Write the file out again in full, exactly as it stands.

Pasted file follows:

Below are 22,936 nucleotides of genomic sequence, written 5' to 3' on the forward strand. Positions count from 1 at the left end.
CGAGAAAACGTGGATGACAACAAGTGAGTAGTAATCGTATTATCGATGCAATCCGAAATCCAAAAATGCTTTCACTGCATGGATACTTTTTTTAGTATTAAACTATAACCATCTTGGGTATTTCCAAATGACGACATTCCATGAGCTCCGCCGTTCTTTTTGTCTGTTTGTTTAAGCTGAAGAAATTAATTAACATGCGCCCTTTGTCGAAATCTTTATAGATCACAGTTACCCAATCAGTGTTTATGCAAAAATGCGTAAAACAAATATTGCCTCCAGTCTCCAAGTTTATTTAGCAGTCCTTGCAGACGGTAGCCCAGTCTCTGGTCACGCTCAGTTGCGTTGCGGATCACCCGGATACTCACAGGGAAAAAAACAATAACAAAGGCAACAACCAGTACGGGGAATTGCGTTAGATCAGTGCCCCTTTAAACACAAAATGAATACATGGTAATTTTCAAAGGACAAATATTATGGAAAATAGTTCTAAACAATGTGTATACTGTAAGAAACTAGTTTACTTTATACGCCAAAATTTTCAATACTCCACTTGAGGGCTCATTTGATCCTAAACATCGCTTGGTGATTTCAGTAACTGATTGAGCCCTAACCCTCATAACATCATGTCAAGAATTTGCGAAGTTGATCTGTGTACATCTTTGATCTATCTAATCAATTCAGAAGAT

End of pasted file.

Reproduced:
Below are 22,936 nucleotides of genomic sequence, written 5' to 3' on the forward strand. Positions count from 1 at the left end.
CGAGAAAACGTGGATGACAACAAGTGAGTAGTAATCGTATTATCGATGCAATCCGAAATCCAAAAATGCTTTCACTGCATGGATACTTTTTTTAGTATTAAACTATAACCATCTTGGGTATTTCCAAATGACGACATTCCATGAGCTCCGCCGTTCTTTTTGTCTGTTTGTTTAAGCTGAAGAAATTAATTAACATGCGCCCTTTGTCGAAATCTTTATAGATCACAGTTACCCAATCAGTGTTTATGCAAAAATGCGTAAAACAAATATTGCCTCCAGTCTCCAAGTTTATTTAGCAGTCCTTGCAGACGGTAGCCCAGTCTCTGGTCACGCTCAGTTGCGTTGCGGATCACCCGGATACTCACAGGGAAAAAAACAATAACAAAGGCAACAACCAGTACGGGGAATTGCGTTAGATCAGTGCCCCTTTAAACACAAAATGAATACATGGTAATTTTCAAAGGACAAATATTATGGAAAATAGTTCTAAACAATGTGTATACTGTAAGAAACTAGTTTACTTTATACGCCAAAATTTTCAATACTCCACTTGAGGGCTCATTTGATCCTAAACATCGCTTGGTGATTTCAGTAACTGATTGAGCCCTAACCCTCATAACATCATGTCAAGAATTTGCGAAGTTGATCTGTGTACATCTTTGATCTATCTAATCAATTCAGAAGAT